Prose: Poetic, or Pragmatic?



It's a conversation I've had with many, many people.

Would you rather read a book whose prose is poetic (sometimes called purple) or pragmatic (sometimes called utilitarian)?

First off, let's define these things, so we're all on the same page. Poetic prose is when the prose in itself is lovely. It has rhythm, tone, cadence, all the things poetry does so well. From what I've heard, you see this a lot in literary fiction. That's not to say it doesn't appear in other genres at all, just that it's most common in lit fic. THE BOOK THIEF is a great example of this, as is the SHATTER ME series.

Pragmatic prose is more utilitarian in its objectives. Here's a quote I found the other day to help get the idea across:

"In science there is a dictum: don’t add an experiment to an experiment. Don’t make things unnecessarily complicated. In writing fiction, the more fantastic the tale, the plainer the prose should be. Don’t ask your readers to admire your words when you want them to believe your story." - Ben Bova (via writingquotes on tumblr)

Some good examples of this, in my opinion, are the HARRY POTTER books. Very simple, very to-the-point, not flashy or particularly lovely in itself, but it gets the story across.

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As a reader, I think I'm one of the few who actually prefer utilitarian prose. A great book will have both, but I'd much rather not be distracted thinking about the words as opposed to the story. What really irks me is when a book sacrifices story for beauty of the words. In that circumstance, I can't finish it. I would much rather read a strong story with minimalist prose than a weak story that makes me sigh at the beauty of words on every page.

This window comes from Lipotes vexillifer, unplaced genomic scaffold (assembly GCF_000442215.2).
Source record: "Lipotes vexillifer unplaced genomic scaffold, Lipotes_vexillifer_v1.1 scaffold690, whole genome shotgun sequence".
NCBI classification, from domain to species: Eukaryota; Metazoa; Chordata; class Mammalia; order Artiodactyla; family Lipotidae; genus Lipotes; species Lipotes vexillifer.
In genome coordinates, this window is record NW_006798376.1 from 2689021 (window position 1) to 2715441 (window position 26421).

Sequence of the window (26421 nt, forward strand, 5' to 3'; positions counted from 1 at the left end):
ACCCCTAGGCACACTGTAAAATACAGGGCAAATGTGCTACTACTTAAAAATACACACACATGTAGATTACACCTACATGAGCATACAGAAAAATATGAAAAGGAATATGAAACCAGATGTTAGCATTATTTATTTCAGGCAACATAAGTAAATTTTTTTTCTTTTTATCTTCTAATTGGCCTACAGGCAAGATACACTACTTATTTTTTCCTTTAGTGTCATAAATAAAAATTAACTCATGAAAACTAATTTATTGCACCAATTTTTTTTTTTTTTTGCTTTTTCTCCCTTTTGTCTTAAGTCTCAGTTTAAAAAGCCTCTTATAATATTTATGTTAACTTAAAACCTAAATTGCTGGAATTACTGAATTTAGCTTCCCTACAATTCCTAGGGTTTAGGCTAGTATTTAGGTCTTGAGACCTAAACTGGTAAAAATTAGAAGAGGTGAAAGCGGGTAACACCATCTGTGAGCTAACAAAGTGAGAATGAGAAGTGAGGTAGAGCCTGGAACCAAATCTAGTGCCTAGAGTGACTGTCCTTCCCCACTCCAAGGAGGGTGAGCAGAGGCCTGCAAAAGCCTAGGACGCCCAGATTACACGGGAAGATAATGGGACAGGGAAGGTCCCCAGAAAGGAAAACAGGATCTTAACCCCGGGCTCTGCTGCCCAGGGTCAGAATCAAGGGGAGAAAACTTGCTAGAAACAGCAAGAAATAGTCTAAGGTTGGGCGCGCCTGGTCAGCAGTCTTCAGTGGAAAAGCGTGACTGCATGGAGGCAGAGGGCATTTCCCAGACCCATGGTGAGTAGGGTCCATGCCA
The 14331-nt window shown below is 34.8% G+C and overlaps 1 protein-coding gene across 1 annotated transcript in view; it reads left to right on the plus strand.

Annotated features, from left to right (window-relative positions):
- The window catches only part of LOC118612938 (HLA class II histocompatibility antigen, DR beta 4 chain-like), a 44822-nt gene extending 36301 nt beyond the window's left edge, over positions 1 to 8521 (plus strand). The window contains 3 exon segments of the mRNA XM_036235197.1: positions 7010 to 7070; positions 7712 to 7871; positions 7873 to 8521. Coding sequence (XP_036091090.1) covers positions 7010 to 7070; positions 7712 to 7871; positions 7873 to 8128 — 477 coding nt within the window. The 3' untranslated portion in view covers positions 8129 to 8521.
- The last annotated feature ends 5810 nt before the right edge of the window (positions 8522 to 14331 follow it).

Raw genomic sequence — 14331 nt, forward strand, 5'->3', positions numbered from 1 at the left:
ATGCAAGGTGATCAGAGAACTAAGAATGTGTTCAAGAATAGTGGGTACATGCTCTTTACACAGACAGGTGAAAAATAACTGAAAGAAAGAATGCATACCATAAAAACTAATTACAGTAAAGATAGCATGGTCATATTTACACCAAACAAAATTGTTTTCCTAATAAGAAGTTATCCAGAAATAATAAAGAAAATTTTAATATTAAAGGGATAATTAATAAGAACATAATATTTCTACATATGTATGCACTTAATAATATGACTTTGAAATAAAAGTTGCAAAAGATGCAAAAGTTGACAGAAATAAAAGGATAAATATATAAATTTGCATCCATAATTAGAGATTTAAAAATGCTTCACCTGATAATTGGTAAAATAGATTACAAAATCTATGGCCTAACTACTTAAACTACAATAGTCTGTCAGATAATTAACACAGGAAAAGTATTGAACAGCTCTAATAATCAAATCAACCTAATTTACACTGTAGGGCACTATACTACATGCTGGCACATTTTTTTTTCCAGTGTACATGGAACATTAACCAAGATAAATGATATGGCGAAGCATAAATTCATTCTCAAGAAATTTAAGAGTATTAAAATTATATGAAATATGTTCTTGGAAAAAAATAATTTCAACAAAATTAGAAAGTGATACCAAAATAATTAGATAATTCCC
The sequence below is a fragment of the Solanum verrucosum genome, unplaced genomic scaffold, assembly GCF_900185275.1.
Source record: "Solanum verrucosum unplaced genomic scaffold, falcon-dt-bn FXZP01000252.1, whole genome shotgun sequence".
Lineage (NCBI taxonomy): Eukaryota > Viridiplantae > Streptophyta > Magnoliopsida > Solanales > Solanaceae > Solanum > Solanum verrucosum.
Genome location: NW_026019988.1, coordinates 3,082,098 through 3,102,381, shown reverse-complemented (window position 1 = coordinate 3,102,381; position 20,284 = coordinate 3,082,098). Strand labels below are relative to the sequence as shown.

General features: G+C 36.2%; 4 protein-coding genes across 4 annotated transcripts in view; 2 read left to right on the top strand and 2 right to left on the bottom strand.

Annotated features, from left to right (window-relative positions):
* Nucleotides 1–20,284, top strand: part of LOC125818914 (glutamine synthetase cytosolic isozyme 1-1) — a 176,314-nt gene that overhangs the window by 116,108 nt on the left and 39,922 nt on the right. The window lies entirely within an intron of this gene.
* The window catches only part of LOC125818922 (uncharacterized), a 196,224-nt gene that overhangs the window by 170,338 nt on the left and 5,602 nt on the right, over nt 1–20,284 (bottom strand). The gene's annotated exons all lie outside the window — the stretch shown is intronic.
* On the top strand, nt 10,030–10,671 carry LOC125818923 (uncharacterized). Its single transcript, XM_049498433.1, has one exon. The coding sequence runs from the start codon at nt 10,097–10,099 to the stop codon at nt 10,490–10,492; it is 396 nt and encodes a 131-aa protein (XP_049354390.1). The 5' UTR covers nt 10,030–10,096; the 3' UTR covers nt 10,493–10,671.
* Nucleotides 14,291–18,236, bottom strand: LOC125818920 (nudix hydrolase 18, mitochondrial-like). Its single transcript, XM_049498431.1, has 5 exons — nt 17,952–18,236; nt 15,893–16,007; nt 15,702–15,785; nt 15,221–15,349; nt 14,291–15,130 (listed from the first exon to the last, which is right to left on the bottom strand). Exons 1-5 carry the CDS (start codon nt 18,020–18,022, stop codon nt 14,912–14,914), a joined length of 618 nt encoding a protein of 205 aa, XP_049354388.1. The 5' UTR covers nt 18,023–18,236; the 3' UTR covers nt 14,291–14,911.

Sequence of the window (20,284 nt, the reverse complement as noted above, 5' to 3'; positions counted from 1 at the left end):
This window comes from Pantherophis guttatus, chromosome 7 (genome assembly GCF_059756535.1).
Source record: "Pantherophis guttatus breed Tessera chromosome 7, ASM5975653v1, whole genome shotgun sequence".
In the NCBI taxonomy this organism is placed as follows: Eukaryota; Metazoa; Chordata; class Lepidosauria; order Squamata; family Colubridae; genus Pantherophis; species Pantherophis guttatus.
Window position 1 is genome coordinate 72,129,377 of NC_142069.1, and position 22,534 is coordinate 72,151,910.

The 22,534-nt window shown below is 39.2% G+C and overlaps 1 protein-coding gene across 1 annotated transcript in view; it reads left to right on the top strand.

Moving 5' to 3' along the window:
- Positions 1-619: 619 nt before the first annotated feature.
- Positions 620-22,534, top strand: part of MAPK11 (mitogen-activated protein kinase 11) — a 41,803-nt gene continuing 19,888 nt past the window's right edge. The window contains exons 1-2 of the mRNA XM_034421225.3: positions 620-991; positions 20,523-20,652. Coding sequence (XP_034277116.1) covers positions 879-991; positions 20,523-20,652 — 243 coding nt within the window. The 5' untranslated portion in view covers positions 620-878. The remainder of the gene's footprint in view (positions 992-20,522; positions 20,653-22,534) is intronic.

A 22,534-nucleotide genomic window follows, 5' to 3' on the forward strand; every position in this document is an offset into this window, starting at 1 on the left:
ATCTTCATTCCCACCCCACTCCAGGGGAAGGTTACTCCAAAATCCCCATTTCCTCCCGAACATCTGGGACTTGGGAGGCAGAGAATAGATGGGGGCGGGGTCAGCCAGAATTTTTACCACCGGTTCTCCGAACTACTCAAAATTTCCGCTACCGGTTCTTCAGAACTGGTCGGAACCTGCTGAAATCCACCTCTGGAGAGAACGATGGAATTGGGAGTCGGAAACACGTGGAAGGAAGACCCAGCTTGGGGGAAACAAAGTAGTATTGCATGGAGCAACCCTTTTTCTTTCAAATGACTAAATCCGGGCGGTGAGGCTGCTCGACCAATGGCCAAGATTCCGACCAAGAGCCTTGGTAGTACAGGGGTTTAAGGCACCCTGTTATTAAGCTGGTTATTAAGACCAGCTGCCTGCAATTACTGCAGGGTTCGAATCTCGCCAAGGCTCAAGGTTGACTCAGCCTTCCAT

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As a writer let me just say that I believe even pragmatic prose can be poetic, and poetic prose can be pragmatic. They are not an either-or thing, but rather something like a slider bar. Sometimes I find myself on one end, sometimes the other. Ideally you want to have a balance of both.

For me, I draft full-blown utilitarian. I don't have time to think about the right words or the pretty words when I'm just trying to get the story on the page. When I'm revising, however, I try to weed out the words I use too frequently, the ugly words, the anachronistic words.

For most of us the challenge comes, I think, in finding the balance. We want our words to be perceived as lovely, but we don't want the loveliness of our words to distract from the story.

I once heard someone (can't remember who) say that if you only have two or three really poetic sentences in your entire book, you really should cut them. The reason? You can't be a master author for just one sentence. If you're going to put that standard in the book at all, it has to permeate the entire book.

I'm not sure I agree entirely with that statement, but it's worth thinking about. For us as writers, we need to realize that if we can make one sentence in our manuscript shine, we have the ability to do it to the rest of the story. That takes time and effort, but it is possible.

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What are your thoughts, dear readers? In your reading of the many books, do you find yourself leaning more toward the beauty of poetic? Or is it distracting enough that you prefer pragmatic prose?

I'd love to hear your thoughts :)

-DC

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